An interesting article on the relationship between Silicon Valley the HBO show and Silicon Valley the ecosystem recently went up on the New Yorker‘s “culture desk”. It probes the fine line dividing the satirist and the satirized, at a time when internet callout culture demands strict attention to minute detail:
When you’re writing a show about nothing, or a movie about cubicle culture, it’s easy to collect realistic details. But if you want to know how a non-compete clause would be structured, or what kind of car a typical brogrammer would drive, or whether Richard’s firing would trigger an afternoon of malaise or a personal crisis, then you need to do your homework. TV writers have long consulted experts — a doctor to demonstrate how to hold a defibrillator, a military officer to make sure the uniforms are the right color. In the past, these consultants were often akin to fact-checkers, brought in near the end of the writing process to make sure that nothing looked glaringly wrong. These days, TV is taken more seriously, and everyone’s a critic with access to Twitter and Wikipedia. “You can’t fool audiences with unrealistic schlock anymore,” Jay Carson told me. Carson was the press secretary for Hillary Clinton’s Presidential campaign in 2008; he then served as the Chief Deputy Mayor of Los Angeles. In 2011, his friend Beau Willimon hired him as a political consultant on “House of Cards.” “I helped us pass a smell test, both with D.C. insiders and the general audience,” he said. “Even during the five years I was there, the audience got more sophisticated every season.”
Bold emphasis mine. One hears enough about the revolving door shared by DC staffers and lobbyists. Moving from a PR job in Washington to one in Hollywood is a less discussed phenomenon, equally noteworthy as it filters backdoor Beltway propaganda into American popular culture, which is then beamed across the world. Consider House of Cards, a big hit here in China, or even a show like Veep, whose last episode centered around a meeting between the Presidents of the US and the PRC. The actor portraying the latter is a dead ringer for Xi Jinping, incidentally.
I digress, but it’s relevant as Veep airs immediately after Silicon Valley in HBO’s Sunday primetime block (following Game of Thrones), and a similar kind of insider-informed workplace farce is going on in each. Here’s the money quote from the New Yorker article:
Roger McNamee, who has been a successful tech investor since the late eighties, told me, “When I first met Mike [Judge], I asked him, ‘What’s the gestalt you’re going for with this?’ His answer was, ‘I think Silicon Valley is immersed in a titanic battle between the hippie value system of the Steve Jobs generation and the Ayn Randian libertarian values of the Peter Thiel generation.’ I had never articulated it that well myself, and I lived it!” McNamee recently wound down his most recent venture fund, which he co-founded with Bono; he now spends most of his time touring the country with his two jam bands, Moonalice and Doobie Decibel System. He continued, “Some of us actually, as naïve as it sounds, came here to make the world a better place. And we did not succeed. We made some things better, we made some things worse, and in the meantime the libertarians took over, and they do not give a damn about right or wrong. They are here to make money.”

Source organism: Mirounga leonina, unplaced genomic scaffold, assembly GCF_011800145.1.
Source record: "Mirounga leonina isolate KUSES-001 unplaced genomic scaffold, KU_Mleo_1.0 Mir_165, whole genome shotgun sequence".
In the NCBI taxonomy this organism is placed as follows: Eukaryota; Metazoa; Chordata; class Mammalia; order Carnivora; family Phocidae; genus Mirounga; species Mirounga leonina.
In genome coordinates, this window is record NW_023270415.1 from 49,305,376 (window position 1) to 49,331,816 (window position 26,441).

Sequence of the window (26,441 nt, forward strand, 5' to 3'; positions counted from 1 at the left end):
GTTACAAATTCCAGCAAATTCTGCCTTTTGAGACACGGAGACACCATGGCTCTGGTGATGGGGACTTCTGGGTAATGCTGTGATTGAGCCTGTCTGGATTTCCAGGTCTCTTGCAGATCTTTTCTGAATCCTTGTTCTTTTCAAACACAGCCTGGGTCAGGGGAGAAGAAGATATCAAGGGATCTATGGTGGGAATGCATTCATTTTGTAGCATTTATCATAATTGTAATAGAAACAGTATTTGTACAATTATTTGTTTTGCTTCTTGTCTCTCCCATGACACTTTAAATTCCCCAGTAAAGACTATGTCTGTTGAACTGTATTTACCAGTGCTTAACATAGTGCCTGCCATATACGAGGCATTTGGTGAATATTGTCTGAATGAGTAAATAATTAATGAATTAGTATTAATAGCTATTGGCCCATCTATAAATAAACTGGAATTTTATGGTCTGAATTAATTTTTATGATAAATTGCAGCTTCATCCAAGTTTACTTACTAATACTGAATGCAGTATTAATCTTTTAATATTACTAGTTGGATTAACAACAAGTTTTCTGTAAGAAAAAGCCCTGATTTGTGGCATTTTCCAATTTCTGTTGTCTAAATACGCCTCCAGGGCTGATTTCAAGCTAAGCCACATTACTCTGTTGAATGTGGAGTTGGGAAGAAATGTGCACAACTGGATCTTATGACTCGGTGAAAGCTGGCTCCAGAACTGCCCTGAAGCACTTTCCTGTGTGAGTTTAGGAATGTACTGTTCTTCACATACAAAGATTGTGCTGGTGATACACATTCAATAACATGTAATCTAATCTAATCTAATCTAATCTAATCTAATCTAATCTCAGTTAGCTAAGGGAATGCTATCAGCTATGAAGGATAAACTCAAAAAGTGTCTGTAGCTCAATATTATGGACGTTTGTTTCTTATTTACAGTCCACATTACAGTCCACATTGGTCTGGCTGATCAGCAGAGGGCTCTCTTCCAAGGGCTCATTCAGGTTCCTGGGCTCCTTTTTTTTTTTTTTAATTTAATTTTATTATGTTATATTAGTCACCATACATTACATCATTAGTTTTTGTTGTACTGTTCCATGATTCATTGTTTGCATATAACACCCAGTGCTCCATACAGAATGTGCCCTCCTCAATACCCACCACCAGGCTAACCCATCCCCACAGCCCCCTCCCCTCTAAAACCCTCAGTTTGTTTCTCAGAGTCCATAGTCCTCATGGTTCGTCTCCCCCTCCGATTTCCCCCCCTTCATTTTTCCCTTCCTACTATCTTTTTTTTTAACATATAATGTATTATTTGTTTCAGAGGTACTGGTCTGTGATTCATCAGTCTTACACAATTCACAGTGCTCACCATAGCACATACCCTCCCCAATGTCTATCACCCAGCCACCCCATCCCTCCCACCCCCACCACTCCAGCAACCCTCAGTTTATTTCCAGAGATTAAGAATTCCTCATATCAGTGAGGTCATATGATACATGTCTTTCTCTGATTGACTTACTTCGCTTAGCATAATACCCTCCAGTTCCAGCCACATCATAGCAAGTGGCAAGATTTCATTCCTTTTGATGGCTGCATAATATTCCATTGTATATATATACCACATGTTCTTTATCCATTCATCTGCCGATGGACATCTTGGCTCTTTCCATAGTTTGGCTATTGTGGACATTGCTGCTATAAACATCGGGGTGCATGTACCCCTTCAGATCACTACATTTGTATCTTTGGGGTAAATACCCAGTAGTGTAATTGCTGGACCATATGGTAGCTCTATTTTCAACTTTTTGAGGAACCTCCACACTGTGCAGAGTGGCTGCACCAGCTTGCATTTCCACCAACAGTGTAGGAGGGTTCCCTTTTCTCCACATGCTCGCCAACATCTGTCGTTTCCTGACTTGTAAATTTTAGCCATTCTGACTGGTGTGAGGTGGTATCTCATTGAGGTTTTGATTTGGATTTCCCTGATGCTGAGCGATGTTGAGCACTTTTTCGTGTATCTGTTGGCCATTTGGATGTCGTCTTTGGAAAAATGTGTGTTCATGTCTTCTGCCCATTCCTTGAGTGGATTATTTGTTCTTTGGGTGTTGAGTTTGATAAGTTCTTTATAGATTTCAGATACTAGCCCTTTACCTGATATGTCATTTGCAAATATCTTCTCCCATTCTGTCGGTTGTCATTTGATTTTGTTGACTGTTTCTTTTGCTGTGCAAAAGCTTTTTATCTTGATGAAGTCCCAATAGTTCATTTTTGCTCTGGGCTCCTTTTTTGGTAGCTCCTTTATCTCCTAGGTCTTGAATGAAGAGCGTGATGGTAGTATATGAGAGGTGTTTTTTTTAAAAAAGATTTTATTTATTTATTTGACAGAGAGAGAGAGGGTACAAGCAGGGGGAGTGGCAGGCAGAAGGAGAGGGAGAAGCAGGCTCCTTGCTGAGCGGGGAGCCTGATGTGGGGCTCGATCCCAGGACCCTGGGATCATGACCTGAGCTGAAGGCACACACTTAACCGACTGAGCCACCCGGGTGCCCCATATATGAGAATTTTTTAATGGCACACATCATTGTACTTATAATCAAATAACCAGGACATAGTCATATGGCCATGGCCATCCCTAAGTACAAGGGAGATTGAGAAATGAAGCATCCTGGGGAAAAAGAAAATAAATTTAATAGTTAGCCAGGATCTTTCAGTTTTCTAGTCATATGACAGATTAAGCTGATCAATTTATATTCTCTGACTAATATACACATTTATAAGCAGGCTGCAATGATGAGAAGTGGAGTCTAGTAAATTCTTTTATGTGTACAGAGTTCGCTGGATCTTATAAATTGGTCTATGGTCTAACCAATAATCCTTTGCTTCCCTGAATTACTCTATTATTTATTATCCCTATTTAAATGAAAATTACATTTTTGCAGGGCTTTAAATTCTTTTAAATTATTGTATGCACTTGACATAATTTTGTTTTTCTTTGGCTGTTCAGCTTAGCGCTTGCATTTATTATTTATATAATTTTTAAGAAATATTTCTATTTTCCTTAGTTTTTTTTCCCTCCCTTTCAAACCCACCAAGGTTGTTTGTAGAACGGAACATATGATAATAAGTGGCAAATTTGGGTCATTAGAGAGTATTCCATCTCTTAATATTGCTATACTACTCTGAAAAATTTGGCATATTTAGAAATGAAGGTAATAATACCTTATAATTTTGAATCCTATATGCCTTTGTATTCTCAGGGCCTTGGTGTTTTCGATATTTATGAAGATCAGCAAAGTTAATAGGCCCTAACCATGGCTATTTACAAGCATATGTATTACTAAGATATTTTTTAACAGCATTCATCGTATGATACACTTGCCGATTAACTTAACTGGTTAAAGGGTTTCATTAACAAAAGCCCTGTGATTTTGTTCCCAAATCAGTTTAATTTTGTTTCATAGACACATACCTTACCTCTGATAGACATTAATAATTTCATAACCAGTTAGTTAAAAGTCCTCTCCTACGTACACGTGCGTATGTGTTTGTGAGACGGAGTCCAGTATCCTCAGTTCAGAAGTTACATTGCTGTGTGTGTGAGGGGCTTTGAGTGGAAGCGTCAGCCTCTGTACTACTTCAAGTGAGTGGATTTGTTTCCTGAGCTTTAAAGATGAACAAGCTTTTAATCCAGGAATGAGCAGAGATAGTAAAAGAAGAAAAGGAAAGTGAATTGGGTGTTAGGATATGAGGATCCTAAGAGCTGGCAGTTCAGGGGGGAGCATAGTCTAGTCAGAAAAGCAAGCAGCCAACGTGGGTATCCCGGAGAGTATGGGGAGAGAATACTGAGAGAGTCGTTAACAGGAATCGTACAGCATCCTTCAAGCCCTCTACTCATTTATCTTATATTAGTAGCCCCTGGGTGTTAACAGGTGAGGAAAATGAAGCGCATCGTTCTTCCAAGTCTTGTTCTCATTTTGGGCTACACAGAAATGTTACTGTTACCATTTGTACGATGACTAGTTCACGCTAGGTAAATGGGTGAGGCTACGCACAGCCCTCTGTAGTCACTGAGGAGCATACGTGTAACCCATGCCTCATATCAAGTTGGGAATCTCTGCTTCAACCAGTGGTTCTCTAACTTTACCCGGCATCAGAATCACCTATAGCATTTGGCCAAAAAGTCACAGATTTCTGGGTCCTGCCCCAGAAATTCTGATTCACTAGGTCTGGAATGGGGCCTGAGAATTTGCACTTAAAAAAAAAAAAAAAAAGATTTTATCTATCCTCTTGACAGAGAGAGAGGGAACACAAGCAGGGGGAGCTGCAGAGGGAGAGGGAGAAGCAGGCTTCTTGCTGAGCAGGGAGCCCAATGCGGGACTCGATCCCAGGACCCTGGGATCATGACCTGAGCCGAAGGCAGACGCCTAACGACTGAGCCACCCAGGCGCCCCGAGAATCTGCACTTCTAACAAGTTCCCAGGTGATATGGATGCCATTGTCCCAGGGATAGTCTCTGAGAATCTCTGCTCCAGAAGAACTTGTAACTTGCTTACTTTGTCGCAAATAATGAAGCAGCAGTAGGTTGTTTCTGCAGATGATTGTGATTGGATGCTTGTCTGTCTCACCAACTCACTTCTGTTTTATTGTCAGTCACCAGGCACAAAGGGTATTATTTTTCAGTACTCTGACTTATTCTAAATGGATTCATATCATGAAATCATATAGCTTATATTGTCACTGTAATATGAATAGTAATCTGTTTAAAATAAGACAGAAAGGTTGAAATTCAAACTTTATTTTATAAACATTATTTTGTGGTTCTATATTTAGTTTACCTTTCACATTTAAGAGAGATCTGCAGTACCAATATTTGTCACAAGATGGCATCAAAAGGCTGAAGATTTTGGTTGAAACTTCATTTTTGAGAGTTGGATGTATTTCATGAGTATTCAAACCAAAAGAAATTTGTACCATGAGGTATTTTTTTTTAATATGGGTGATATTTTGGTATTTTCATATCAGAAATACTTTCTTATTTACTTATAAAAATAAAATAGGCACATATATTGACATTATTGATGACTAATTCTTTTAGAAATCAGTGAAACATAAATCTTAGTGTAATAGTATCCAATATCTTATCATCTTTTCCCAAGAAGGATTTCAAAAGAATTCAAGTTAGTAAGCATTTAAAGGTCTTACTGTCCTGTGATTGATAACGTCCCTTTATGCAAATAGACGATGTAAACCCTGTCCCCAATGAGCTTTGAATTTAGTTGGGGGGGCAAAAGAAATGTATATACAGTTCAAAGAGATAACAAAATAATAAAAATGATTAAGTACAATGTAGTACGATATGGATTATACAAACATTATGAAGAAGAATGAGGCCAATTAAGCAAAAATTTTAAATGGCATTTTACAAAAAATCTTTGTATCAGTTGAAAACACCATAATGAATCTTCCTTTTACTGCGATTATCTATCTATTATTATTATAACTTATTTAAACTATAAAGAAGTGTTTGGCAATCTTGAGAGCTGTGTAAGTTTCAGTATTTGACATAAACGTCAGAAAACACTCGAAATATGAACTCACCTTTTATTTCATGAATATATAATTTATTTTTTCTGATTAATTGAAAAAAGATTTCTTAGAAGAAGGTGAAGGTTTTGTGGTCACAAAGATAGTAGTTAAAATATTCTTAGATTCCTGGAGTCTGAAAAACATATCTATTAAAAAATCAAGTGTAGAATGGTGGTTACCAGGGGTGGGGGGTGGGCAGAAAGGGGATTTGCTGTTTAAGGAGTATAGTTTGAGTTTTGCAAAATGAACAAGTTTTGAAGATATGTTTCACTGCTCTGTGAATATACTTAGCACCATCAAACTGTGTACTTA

(Pause to absorb the name “Doobie Decibel System”.) The whole thing’s worth a read if you’re interested in the libertarian separatism being preached in SV these days by Thiel and his acolytes, including more than a few sitting on the alt-right.
me pretty much
My takeaway from this article has been awe at Mike Judge’s powers of cultural prediction and influence. On a personal level, as someone born and raised in Texas and sucked into metal and punk scenes from an early age, Judge basically defined 90% of my teen pop culture between his animated series Beavis and Butt-Head and King of the Hill. His 1999 cult hit Office Space probably psychologically inoculated me against ever getting a cubicle job, and his 2006 film Idiocracy, which I’ve not yet seen, seems to be the reality in many parts of America today.
So I read this New Yorker article and started to re-watch Office Space before bed last night, and I had a deja vu moment during the scene where the main character is trying to dodge his boss, Lumbergh, to avoid getting weekend overtime. I realized that it reminded me of that scene in The Matrix where Neo’s trying to dodge the agents. As usual, the internet was way ahead of me with this mashup: “Neo Hides from Lumbergh”
After a quick IMDb I discovered that Office Space and The Matrix were released about a month apart, in February and March 1999, respectively. The theme of radical escape from cubicle life would be recapitulated in October of that year in Fight Club. No wonder so many of my generation (I turned 13 in 1999) refuse to get real jobs, spend most of our time and money fitting into sub-cultural fringes, and secretly believe all of reality is a rigged computer game!
New Yorker again:
The show’s signature gag, from the first season, was a minute-long montage of startup founders pledging to “make the world a better place through Paxos algorithms for consensus protocols,” or to “make the world a better place through canonical data models to communicate between endpoints.” […] [Silicon Valley writer/producer Chris] Tarver said, “I’ve been told that, at some of the big companies, the P.R. departments have ordered their employees to stop saying ‘We’re making the world a better place,’ specifically because we have made fun of that phrase so mercilessly. So I guess, at the very least, we’re making the world a better place by making these people stop saying they’re making the world a better place.”
Hats off to Mike Judge, whose cultural radar is so finely tuned that today he programs his subject matter instead of simply predicting what it’ll do next.